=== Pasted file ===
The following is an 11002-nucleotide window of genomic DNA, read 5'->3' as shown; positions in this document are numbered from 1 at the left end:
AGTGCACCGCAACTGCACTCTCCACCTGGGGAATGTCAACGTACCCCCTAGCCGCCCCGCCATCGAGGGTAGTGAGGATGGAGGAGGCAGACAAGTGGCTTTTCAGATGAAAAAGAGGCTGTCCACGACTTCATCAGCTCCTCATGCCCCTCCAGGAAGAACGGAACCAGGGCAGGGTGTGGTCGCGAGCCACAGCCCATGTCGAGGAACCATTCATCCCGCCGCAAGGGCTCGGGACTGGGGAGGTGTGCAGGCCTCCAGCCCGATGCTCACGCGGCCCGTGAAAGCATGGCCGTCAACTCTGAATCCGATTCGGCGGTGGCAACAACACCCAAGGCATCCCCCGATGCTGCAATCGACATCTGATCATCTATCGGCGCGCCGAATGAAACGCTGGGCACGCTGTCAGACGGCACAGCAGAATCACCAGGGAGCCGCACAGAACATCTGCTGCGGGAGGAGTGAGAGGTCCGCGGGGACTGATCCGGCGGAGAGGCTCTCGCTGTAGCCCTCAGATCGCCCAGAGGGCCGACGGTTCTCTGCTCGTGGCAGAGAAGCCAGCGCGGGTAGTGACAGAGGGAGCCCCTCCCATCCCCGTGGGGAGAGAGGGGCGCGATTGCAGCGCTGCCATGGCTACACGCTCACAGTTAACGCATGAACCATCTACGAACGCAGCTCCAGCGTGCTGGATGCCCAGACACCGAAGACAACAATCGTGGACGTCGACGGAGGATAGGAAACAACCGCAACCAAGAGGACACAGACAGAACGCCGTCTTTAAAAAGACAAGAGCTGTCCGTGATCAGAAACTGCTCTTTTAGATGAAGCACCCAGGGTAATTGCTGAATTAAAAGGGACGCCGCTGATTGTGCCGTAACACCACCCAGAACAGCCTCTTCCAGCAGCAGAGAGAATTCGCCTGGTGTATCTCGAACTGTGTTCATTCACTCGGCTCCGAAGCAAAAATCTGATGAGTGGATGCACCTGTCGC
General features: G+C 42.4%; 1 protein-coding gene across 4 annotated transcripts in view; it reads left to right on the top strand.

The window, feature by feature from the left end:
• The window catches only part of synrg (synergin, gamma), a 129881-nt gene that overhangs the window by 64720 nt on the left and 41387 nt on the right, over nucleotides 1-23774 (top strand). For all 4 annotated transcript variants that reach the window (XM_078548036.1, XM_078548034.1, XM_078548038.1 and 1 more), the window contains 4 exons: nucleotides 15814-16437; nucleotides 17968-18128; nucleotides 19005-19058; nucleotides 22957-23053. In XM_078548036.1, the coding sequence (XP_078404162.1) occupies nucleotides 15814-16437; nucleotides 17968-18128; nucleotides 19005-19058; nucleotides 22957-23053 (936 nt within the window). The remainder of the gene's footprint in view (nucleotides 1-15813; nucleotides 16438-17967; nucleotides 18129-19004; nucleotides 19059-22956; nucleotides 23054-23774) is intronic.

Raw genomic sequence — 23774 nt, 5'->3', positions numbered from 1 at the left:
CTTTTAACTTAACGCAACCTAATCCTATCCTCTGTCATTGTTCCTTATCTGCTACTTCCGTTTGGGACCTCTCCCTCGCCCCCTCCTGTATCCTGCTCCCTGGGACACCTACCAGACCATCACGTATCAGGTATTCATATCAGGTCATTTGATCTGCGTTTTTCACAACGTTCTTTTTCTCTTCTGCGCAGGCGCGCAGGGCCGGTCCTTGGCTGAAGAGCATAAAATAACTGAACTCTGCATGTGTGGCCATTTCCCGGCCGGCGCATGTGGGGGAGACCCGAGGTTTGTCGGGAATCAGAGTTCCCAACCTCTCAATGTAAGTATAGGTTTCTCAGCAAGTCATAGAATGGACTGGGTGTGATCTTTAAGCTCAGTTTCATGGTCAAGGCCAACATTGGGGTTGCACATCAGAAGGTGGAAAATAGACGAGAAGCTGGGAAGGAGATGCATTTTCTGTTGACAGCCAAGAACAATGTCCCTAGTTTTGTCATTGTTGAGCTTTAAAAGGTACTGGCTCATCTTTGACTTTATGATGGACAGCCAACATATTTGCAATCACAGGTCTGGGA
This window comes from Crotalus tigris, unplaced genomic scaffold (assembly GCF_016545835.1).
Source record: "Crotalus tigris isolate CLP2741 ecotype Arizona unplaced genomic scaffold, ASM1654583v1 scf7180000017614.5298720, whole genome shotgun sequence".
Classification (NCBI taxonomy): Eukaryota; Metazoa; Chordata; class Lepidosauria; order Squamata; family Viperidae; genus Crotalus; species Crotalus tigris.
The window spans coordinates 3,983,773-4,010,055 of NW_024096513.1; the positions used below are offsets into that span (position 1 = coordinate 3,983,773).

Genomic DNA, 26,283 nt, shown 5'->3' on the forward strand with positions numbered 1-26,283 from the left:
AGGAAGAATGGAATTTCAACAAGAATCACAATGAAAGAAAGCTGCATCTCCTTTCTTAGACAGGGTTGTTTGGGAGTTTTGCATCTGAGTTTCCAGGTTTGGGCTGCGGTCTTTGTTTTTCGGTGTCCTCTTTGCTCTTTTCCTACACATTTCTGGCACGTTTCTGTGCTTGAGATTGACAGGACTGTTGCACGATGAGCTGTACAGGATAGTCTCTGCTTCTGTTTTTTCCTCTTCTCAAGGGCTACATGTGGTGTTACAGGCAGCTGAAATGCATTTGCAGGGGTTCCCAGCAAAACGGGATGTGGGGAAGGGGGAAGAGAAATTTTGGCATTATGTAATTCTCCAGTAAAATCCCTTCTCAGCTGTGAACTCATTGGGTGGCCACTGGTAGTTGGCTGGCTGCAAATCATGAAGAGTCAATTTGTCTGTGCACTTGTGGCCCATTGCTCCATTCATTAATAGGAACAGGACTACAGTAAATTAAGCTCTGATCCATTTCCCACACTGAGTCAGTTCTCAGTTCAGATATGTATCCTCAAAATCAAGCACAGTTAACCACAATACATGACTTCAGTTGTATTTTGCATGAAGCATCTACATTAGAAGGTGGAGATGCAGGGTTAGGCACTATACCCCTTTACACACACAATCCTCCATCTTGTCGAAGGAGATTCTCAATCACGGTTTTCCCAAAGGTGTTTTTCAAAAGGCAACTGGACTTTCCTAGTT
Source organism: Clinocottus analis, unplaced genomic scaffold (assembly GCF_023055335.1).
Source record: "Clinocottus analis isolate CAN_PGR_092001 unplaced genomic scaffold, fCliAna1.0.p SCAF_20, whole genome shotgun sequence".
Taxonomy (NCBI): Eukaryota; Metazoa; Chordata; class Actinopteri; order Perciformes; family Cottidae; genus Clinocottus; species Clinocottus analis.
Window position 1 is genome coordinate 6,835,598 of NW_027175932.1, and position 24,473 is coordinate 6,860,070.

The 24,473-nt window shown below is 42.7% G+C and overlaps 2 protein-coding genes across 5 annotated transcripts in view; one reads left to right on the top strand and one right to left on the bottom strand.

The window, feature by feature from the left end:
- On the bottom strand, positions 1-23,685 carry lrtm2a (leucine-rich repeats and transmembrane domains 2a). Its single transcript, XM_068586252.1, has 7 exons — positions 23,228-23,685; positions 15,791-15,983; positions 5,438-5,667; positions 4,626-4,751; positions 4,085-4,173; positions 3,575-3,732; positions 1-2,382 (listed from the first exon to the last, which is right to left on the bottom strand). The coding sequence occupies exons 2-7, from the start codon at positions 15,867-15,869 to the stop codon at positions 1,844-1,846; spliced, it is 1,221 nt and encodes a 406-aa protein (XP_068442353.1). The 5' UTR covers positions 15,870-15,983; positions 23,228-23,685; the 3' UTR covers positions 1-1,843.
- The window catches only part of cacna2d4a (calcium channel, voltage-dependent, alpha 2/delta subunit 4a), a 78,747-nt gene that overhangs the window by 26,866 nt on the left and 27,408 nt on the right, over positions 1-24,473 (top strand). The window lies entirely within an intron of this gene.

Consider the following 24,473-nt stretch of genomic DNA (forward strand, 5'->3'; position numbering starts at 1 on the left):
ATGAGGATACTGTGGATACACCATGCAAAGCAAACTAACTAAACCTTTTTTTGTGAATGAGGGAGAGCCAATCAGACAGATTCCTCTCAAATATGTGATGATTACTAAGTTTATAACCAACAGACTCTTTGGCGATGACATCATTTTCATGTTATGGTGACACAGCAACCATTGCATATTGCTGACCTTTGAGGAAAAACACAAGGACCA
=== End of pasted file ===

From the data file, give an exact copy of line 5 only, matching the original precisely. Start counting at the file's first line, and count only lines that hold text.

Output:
• The window catches only part of synrg (synergin, gamma), a 129881-nt gene that overhangs the window by 64720 nt on the left and 41387 nt on the right, over nucleotides 1-23774 (top strand). For all 4 annotated transcript variants that reach the window (XM_078548036.1, XM_078548034.1, XM_078548038.1 and 1 more), the window contains 4 exons: nucleotides 15814-16437; nucleotides 17968-18128; nucleotides 19005-19058; nucleotides 22957-23053. In XM_078548036.1, the coding sequence (XP_078404162.1) occupies nucleotides 15814-16437; nucleotides 17968-18128; nucleotides 19005-19058; nucleotides 22957-23053 (936 nt within the window). The remainder of the gene's footprint in view (nucleotides 1-15813; nucleotides 16438-17967; nucleotides 18129-19004; nucleotides 19059-22956; nucleotides 23054-23774) is intronic.